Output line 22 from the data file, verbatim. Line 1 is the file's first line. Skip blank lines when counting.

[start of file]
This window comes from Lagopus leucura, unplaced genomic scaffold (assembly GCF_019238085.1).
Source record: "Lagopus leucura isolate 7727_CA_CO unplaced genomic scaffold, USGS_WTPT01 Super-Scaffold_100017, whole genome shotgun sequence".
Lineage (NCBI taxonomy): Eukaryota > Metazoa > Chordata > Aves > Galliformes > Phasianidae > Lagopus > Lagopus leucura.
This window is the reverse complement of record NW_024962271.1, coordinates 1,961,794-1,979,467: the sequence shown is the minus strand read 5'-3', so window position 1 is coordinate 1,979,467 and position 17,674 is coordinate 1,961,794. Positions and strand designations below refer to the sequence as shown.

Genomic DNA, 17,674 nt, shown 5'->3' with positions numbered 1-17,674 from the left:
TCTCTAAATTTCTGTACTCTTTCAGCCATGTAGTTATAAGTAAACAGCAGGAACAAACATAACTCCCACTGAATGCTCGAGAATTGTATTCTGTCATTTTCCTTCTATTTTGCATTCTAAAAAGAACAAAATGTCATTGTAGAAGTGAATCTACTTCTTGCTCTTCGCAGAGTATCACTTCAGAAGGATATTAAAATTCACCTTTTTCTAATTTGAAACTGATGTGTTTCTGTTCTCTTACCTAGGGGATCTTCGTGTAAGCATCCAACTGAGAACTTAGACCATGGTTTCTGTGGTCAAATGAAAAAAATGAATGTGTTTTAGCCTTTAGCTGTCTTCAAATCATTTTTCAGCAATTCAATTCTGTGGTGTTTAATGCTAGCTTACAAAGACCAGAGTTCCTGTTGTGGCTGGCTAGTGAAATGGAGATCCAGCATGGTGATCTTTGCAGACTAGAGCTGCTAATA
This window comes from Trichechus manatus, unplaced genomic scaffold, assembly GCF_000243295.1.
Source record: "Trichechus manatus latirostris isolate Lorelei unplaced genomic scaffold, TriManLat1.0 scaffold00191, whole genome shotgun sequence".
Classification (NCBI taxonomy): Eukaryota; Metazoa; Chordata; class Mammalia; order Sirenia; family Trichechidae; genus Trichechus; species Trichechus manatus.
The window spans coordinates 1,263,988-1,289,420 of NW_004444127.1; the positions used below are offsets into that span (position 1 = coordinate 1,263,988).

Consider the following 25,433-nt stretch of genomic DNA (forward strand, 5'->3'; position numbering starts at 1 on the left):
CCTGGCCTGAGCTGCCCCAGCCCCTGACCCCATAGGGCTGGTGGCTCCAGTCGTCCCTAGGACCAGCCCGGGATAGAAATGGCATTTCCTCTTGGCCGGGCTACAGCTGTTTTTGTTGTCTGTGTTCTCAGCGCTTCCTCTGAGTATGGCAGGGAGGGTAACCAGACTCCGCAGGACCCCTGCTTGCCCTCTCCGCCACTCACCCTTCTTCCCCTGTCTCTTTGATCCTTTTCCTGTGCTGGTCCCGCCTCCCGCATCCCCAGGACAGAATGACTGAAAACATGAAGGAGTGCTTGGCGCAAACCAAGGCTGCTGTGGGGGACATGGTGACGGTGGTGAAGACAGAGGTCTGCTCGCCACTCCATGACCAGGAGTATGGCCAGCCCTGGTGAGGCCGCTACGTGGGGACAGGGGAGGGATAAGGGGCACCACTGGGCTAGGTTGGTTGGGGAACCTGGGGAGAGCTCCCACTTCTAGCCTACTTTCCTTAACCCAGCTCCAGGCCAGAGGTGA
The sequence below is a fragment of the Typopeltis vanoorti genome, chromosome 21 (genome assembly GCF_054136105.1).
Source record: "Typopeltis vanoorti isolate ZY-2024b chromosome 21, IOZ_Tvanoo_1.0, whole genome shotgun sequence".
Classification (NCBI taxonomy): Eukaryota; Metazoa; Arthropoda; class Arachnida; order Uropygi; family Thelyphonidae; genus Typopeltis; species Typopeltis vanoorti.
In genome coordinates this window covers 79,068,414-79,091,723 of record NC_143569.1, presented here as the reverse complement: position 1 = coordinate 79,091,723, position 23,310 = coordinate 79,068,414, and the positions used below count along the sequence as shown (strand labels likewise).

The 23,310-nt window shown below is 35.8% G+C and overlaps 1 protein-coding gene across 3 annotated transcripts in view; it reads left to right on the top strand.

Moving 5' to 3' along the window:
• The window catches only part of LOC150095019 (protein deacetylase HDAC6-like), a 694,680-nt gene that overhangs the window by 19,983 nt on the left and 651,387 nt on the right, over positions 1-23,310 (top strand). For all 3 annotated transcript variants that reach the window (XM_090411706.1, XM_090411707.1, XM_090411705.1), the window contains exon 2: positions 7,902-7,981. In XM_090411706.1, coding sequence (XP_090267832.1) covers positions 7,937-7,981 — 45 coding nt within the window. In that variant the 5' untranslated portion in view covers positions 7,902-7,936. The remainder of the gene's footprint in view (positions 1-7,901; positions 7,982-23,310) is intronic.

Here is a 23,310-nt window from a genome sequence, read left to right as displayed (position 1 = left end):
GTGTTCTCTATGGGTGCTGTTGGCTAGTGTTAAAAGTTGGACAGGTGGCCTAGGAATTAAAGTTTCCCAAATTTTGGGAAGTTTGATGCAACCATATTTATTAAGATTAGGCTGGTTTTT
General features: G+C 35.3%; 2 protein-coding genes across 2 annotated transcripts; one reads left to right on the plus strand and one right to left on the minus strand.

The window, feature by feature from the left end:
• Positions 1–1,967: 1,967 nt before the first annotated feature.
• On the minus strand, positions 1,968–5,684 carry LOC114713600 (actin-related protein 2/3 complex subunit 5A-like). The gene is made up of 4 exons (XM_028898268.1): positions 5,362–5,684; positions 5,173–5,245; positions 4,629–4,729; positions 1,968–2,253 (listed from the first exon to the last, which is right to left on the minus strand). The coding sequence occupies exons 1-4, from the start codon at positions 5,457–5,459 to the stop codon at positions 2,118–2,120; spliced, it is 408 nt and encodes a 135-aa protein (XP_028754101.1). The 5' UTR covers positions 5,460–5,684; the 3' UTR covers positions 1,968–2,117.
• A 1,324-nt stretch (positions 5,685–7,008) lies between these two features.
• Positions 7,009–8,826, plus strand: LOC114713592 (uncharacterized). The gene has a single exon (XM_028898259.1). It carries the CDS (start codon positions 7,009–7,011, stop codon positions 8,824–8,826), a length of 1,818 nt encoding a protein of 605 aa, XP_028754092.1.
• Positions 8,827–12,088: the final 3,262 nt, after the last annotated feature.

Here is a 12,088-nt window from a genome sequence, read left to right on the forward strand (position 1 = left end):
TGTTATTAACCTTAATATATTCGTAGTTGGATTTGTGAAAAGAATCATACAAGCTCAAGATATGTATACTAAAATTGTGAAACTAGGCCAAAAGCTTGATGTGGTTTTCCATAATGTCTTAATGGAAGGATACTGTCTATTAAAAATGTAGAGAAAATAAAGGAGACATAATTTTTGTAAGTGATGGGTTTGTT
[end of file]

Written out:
General features: G+C 35.3%; 2 protein-coding genes across 2 annotated transcripts; one reads left to right on the plus strand and one right to left on the minus strand.